Saturday, June 20, 2009

New Words, Same Problem

One of the things I noticed in my latest trip to Watching America is that members of the world press are starting to be a little less patient with and a little more critical of President Obama. I suspect that part of the reason for that is the novelty has worn off, the honeymoon is over. That said, I also think that the rest of the world has noticed that the big changes President Obama promised have not come to pass on some rather substantial issues, at least not yet.

One of the articles that intrigued me, however, was an opinion piece in Australia's Sydney Morning Herald because it targeted not only President Obama but also the American public for its willingness to dispense with constitutional guarantees when it comes to the "enemy combatants" in Guantanamo Bay.

Because the essay written by Richard Ackland was so thought provoking, I am going to bend the "fair use" rules and quote it extensively:

Poll results released this week show that 52 per cent of American respondents are opposed to closing the detention "facility" at Guantanamo Bay. Thirty-nine per cent thought it should be shut down, which leaves 9 per cent who perhaps thought it should be a little bit open and a little bit closed.

Less than half (48 per cent), according to The Wall Street Journal/NBC poll, supported moves by the US President, Barack Obama, to ban "harsh interrogation practices", ie torture. Forty-one per cent thought torture of detainees is not such a bad idea.

Obama's promise to close Guantanamo by January is causing big headaches and is one of the reasons behind the slide in his job approval rating - down from 61 per cent in April to 56 per cent. Americans love their enemy combatants holed up in someone else's country and for the nasty interrogation to be done in offshore black-hole venues. ...

They don't want "enemy combatants" tried in United States criminal courts or put away in homeland jails. No nasty terror people locked up in my parish, thank you very much. Cuba is just fine.

The difficulty is that some of the worst of the worst cannot be tried at all because the only evidence against them has been "coerced". The option of indefinite detention without trial raises as many constitutional problems as the political difficulties created by closing the Cuban detention centre.

Constitutionally it would be extremely difficult to bring these people to the US and not try them. These are the problems Obama faces as he tries to restore America's standing in the world.

None of which is to say that the whole construct of the "enemy combatant" has legal validity. The category didn't exist until the Bush administration coined it and it has now been quietly dropped.

Apart from the September 11 plotters, who else has been designated an enemy combatant? Many detainees were not really enemies at all - in fact people sold to the Pakistanis or the enemies of the Taliban.

People rounded up who were merely unco-operative with the Americans, even doctors who treated the enemies of the US, also became enemies of the US, Hippocratic oath notwithstanding. Except for the Afghans and Iraqis the "enemy combatants" have all been from countries that were not at war with the United States.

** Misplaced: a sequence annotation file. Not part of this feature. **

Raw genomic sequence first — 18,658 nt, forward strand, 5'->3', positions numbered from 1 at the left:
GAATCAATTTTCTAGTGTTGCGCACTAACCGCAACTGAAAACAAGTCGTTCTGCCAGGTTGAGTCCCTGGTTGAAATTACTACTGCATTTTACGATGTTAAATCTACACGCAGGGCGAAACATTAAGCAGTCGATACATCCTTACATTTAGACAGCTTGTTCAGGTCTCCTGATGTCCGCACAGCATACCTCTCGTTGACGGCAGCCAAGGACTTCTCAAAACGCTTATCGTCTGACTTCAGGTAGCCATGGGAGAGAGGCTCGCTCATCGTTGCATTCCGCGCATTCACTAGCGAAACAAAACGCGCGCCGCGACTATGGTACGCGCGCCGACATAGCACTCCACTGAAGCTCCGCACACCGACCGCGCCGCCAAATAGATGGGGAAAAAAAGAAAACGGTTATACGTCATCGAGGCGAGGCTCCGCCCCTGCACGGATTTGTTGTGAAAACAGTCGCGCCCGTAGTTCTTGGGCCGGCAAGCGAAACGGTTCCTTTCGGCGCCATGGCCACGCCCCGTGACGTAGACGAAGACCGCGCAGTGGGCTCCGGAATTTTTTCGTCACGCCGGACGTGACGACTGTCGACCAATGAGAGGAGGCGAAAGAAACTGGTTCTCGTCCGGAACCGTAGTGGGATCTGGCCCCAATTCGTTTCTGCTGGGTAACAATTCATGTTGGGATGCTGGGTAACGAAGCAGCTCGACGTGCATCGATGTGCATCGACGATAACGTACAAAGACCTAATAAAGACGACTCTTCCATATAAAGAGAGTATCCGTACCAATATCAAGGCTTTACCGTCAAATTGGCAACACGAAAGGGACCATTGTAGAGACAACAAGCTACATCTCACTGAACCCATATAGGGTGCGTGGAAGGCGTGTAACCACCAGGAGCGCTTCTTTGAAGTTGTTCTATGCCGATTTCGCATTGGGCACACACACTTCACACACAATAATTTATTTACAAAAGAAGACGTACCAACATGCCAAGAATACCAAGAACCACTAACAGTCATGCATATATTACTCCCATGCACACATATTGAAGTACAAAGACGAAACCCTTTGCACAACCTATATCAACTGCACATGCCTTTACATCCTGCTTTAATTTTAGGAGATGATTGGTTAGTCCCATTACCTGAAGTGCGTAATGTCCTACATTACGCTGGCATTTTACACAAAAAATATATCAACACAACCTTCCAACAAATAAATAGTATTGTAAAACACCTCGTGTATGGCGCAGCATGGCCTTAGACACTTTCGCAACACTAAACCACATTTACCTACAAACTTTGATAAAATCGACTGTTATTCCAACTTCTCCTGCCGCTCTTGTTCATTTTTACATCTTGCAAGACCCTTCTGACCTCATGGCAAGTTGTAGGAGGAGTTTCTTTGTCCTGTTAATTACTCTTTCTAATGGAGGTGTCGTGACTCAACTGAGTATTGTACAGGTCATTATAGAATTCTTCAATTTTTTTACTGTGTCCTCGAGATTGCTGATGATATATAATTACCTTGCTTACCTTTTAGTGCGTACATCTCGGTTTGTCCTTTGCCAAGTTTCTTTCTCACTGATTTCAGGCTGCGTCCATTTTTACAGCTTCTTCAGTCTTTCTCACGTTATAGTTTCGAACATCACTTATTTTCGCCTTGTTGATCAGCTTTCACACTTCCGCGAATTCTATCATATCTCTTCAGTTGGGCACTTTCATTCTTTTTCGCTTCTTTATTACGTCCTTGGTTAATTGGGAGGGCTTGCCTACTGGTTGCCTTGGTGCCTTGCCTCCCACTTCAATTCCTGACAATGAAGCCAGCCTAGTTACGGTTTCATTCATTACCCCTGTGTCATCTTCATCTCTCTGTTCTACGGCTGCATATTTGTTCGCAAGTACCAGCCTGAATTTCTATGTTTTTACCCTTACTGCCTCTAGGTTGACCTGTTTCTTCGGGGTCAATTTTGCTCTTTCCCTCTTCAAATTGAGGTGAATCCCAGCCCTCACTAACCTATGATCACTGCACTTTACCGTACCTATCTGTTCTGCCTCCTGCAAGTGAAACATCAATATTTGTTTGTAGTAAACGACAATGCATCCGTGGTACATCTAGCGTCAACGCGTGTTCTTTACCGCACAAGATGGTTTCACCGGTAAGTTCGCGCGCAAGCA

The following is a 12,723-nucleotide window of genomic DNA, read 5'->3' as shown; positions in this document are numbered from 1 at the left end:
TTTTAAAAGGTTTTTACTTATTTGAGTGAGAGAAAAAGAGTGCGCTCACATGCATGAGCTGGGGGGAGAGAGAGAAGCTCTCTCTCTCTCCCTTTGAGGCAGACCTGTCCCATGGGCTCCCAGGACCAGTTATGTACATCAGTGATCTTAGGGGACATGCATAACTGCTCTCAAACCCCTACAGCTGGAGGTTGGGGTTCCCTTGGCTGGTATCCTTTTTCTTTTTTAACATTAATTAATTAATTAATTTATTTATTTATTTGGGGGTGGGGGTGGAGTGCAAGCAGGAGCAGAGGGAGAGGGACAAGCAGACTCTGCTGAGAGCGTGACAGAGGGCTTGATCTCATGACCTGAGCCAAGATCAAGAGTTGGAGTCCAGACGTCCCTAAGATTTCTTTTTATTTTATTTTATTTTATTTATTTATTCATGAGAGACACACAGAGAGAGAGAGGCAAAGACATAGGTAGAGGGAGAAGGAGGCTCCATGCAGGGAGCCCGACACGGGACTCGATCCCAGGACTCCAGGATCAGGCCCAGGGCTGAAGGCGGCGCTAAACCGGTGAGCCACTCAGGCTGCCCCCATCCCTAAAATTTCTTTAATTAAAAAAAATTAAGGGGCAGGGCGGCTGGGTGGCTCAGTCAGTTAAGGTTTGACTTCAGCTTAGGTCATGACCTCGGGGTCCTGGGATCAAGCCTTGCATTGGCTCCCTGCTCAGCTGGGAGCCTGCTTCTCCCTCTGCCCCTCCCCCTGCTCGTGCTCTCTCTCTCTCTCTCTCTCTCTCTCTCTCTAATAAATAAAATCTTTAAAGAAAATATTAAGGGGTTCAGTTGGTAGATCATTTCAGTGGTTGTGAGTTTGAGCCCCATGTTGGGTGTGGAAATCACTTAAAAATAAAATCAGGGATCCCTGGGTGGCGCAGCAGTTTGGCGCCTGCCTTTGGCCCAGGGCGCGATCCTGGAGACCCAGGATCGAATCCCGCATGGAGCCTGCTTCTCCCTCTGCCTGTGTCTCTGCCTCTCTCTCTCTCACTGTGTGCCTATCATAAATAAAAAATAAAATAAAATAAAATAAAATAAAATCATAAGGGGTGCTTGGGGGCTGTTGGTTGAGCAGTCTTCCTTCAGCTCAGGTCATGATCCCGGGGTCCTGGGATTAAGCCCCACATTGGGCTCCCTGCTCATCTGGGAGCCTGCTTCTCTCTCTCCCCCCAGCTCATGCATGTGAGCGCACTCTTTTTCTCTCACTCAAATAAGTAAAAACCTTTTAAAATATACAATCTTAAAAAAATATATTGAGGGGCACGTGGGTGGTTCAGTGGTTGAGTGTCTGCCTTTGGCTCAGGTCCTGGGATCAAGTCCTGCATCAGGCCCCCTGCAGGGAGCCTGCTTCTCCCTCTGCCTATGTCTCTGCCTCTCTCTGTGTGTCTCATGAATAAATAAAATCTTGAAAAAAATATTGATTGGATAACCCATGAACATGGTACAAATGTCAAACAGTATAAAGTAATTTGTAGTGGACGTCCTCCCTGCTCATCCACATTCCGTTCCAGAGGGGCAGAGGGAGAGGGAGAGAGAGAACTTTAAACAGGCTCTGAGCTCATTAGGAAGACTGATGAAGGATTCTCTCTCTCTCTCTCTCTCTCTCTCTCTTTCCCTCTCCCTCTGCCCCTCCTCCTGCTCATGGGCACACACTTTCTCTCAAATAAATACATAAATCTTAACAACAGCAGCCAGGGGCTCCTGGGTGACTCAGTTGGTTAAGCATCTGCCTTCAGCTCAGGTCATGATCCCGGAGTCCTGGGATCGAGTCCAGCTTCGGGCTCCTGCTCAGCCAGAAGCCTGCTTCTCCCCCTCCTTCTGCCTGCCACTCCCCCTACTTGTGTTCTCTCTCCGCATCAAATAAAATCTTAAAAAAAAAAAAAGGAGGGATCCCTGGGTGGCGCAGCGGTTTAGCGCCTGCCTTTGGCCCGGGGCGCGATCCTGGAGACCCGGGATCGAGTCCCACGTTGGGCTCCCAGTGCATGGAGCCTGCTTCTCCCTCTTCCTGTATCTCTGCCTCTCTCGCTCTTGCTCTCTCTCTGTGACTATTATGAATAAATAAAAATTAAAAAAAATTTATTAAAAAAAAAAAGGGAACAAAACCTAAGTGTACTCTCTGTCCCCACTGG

They were a bundled-up assortment of suspects, including journalists, students, diplomats, a member of Bahrain's royal family, even people who fought against the Taliban.

In fact, only 5 per cent of those captured in Afghanistan were apprehended by US forces.

Although Mr. Ackland has not explicitly criticized President Obama in this excerpt, implicit in his recital of the facts is the notion that our new president has not shown the leadership this country needs to get out from under the paralyzing fear the last administration drummed into us with color-coded security alerts and the constant repetition of the unholy mantra of "9/11." Yes, he is diligently working to release those detained wrongfully, those who should never have been picked up and transported in the first place. He is not, however, using the same diligence in educating the citizenry about the dreadful mistakes made and the need for an honorable disposition for those unlawfully locked up. Shipping the Uighurs a half a world away where they have no contacts, no community support, no connection because some Americans are fearful of what these men might now do simply reinforces the belief that if they were in Guantanamo Bay they must have done something wrong.

Nor has he made clear that if there is anything exceptional about this nation it is our Constitution and the belief that the rule of law is more important to a democracy than a handsome, likable leader with whom one could enjoy a beer. By backing off on his promise to end the obscenity of the military commission system and to try those who might have indeed been engaged in crimes against this nation in our civilian courts, with all the protections that implies, he is in effect admitting that our Constitution is only appropriate during the good times and only for certain people.

Mr. Ackland's assessment of what this portends for our future is right on the money:

...The point is that implicit in the terrorism laws is an overreach, to create a mechanism whereby anyone can be rounded up and labelled an enemy combatant, tortured, indefinitely detained and kept in a condition of constitutional suspension. [Emphasis added]

So, President Obama, how about it? Got game?

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Anonymous elbrucce said...

...the big changes President Obama promised have not come to pass on some rather substantial issues, at least not yet.

See Faith of Our Fathers (Falling for Scams), above.

10:31 PM  

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